I would like to thank you for taking the time to talk to me yesterday regarding my deceased mare Picante.
Your credentials are very impressive
and I would certainly feel confident if you were handling Picante’s case.
Axens North America
|Title of Article: "Tough Times for Many Horse Owners - Tips for Horse Donations to Nonprofit Organization"
Author: Sharon J. Oscar, Esq.
Many horse owners are feeling the effects of a tough economy. Businesses and individuals are tightening their belts and deciding whether maintaining horses properly and humanely is financially possible.
In an effort to ensure that their horses are being taken care of and to relieve themselves from the financial responsibility of proper maintenance, many horse owners are considering donating their horses to a nonprofit entity that can use the horses for a variety of purposes such as equine therapy; riding programs at schools and colleges; or pasture/retirement.
While donating a horse may seem like a straightforward option that results in a win-win-win situation (horse, horse owner and nonprofit), horse owners should proceed carefully. Here are some basic tips for horse owners to consider:
The above are only some of the procedures. There are other considerations if you simply want to give your horse away to someone who will care for the horse. Consider release and warranty issues and the ability to take the horse back if it is not being properly cared for.
- Take time to investigate the entity to make sure it holds nonprofit status. Is it a 501(c)(3)?
- Talk to your accountant, financial advisor or attorney to determine the tax and financial implications of the donation.
- What is the history of the entity? Are the horses properly cared for?
- Talk to someone within the entity to understand what the purpose of the entity is and how it complies with the Internal Revenue Code.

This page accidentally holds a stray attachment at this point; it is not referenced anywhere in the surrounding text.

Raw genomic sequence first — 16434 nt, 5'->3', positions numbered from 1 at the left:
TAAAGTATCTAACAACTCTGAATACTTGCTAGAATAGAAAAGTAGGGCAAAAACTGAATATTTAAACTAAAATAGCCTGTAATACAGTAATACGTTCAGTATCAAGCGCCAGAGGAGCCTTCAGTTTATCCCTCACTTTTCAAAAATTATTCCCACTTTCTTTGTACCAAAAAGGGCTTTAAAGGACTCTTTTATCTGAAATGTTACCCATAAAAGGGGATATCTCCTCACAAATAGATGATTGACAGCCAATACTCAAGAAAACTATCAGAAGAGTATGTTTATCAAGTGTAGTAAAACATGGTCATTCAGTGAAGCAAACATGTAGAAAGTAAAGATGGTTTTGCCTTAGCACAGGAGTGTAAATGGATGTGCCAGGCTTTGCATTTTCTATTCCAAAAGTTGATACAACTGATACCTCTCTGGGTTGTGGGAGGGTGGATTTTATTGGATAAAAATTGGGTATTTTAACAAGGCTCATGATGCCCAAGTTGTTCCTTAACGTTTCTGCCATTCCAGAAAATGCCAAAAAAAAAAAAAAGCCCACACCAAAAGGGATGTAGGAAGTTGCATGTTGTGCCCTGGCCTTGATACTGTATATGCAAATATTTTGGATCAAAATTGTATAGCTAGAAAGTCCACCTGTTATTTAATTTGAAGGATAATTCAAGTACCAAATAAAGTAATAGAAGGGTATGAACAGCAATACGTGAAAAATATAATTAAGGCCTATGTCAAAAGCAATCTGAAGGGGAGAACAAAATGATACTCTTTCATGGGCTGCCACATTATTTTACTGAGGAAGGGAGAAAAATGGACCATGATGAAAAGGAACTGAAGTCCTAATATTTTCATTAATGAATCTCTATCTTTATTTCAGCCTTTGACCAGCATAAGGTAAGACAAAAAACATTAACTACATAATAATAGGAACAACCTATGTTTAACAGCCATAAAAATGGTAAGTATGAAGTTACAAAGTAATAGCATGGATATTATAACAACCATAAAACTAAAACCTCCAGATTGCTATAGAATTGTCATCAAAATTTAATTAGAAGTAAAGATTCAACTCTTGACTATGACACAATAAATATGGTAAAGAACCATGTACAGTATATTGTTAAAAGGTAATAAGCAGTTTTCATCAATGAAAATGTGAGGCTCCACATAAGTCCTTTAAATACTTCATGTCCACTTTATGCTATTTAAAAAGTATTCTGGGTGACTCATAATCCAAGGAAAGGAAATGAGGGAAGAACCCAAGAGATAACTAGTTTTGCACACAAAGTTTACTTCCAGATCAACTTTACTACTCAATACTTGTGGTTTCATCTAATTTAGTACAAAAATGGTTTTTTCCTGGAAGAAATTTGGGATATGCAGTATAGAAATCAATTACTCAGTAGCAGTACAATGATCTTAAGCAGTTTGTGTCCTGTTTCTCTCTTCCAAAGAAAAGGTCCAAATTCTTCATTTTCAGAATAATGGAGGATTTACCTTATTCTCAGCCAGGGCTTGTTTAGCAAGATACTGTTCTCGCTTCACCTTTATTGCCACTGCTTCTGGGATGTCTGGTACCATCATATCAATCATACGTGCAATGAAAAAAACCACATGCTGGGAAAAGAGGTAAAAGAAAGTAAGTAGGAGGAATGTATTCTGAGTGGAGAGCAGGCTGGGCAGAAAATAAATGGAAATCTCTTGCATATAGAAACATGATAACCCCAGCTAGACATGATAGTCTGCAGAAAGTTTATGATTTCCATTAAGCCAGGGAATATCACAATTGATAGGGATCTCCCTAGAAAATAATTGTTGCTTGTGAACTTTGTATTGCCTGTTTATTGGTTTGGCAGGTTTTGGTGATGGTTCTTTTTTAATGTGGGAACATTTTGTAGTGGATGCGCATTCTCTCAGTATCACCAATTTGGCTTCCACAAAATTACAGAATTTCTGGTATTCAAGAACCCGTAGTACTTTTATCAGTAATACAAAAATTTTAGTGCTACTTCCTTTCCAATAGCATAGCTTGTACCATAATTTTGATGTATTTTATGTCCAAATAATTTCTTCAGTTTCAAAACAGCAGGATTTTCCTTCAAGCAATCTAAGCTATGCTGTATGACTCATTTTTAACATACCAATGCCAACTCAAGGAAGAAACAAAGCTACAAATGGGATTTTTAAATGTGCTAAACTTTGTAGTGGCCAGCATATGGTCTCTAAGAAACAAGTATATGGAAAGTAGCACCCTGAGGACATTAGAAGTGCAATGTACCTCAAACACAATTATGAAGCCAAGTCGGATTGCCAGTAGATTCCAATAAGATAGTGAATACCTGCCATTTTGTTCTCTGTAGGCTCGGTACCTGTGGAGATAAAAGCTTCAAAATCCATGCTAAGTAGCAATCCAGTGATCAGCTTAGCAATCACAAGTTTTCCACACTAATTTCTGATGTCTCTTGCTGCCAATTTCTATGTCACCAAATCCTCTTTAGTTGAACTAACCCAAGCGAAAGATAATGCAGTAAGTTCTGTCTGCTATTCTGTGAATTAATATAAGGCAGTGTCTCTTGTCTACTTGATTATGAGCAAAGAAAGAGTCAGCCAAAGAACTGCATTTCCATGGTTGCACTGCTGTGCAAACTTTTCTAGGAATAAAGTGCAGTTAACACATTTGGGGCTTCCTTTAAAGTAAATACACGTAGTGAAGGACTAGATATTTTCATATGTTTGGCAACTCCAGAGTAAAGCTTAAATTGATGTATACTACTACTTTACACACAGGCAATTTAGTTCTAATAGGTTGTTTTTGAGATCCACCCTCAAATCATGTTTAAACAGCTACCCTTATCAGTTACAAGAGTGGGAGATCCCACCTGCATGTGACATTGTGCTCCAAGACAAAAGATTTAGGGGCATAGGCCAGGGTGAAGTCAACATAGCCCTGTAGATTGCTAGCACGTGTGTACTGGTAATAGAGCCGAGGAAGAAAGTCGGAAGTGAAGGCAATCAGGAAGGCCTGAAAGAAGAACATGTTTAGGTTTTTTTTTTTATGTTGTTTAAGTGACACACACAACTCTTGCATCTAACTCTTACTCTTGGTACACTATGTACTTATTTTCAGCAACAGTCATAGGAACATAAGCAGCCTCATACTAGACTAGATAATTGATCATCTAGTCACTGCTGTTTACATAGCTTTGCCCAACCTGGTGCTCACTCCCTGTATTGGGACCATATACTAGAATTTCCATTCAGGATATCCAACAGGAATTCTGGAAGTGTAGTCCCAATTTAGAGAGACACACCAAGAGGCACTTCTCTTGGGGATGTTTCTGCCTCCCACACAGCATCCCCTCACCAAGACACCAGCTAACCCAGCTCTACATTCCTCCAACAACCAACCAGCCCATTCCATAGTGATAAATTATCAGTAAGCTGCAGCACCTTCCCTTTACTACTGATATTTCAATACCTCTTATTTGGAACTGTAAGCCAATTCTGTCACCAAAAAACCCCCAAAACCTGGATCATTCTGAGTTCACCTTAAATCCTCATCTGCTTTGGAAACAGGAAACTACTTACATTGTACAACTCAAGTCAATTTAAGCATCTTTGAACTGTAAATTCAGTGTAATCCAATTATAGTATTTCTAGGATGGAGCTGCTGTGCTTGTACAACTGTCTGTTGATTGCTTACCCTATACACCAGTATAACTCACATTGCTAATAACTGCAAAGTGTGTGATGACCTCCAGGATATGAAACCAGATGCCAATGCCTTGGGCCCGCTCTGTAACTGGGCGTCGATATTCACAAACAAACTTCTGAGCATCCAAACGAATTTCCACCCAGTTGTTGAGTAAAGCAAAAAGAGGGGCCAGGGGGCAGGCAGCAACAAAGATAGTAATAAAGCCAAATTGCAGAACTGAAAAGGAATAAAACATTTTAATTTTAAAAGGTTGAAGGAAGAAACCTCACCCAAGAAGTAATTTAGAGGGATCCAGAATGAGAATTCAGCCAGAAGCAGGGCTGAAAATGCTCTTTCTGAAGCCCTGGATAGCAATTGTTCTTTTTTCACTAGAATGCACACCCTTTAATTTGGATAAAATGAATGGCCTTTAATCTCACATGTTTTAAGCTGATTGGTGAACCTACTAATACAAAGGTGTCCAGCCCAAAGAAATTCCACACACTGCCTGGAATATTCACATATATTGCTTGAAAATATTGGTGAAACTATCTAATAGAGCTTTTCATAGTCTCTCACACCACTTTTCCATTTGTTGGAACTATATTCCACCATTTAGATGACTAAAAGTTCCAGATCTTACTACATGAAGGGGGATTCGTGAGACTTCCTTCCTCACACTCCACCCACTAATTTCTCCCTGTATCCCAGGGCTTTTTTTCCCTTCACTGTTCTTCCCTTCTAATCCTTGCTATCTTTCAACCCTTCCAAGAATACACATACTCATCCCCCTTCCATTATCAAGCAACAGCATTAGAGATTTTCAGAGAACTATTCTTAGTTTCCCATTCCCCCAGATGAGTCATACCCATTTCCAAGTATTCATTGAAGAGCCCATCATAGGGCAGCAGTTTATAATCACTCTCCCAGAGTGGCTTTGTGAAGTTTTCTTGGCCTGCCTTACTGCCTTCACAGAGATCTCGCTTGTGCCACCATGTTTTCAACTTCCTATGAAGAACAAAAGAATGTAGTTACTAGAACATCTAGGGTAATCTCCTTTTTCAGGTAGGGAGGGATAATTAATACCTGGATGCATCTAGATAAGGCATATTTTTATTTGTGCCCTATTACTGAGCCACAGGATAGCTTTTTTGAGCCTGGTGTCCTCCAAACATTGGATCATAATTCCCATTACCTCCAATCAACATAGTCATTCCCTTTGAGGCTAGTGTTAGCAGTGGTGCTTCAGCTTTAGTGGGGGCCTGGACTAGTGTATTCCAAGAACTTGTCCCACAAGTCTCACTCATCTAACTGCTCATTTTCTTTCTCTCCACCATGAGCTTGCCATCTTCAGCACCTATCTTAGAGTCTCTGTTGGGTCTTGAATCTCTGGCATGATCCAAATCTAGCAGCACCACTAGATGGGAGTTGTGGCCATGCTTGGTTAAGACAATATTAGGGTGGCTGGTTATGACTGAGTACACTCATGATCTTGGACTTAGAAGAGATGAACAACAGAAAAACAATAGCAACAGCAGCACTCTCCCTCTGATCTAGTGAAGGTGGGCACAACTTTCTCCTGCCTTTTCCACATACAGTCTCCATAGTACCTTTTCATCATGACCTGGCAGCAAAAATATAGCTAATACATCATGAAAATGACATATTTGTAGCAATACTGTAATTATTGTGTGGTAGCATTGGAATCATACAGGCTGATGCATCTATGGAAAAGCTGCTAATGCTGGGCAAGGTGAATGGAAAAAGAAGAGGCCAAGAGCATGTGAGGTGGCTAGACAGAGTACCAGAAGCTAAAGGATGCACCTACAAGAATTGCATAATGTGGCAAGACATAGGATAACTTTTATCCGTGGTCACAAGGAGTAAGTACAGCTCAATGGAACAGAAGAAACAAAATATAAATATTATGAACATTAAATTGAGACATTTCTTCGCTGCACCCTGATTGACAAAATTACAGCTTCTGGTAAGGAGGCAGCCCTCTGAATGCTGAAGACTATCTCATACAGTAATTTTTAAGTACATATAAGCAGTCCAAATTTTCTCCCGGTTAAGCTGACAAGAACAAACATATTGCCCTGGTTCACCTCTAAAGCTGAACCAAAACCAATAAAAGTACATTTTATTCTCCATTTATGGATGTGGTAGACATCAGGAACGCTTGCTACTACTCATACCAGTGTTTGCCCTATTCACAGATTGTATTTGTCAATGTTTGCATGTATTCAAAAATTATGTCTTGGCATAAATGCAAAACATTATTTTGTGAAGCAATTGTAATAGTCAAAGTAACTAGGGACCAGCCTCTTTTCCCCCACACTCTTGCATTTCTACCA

- Make sure the entity will not sell the horse during the “no sale” period under the Internal Revenue Code.
- Get an appraisal. There will be an appraisal fee and a veterinary examination. Photos and show records, if applicable, may be required. If the horse has value, it is worth doing the appraisal, exam and accompanying paperwork. Keep copies of everything.
- Complete the proper IRS Form: your accountant can provide this.
- Complete any other transfer forms and consider release language.
- Change owner name for any horse registrations.
Donating a horse can be both a financial and an emotional matter. Take all issues into account before you act.
Sharon Oscar, Esq.
Sharon Oscar and her horse, Nadia
Ms. Oscar is Fennemore Craig’s Equine Law Practice Group Chair. She handles a variety of equine-related issues, including training, management and breeding contracts; releases and indemnities; horse show-related contracts; sale and leasing of horses; sale, purchase and leasing of horse properties; filing of athlete visas relating to horse-related sports and staff; and assisting with equine-related litigation.
She can be reached at email@example.com. This article is not intended to and does not provide legal advice. Please contact your financial advisor or attorney for your individual needs.
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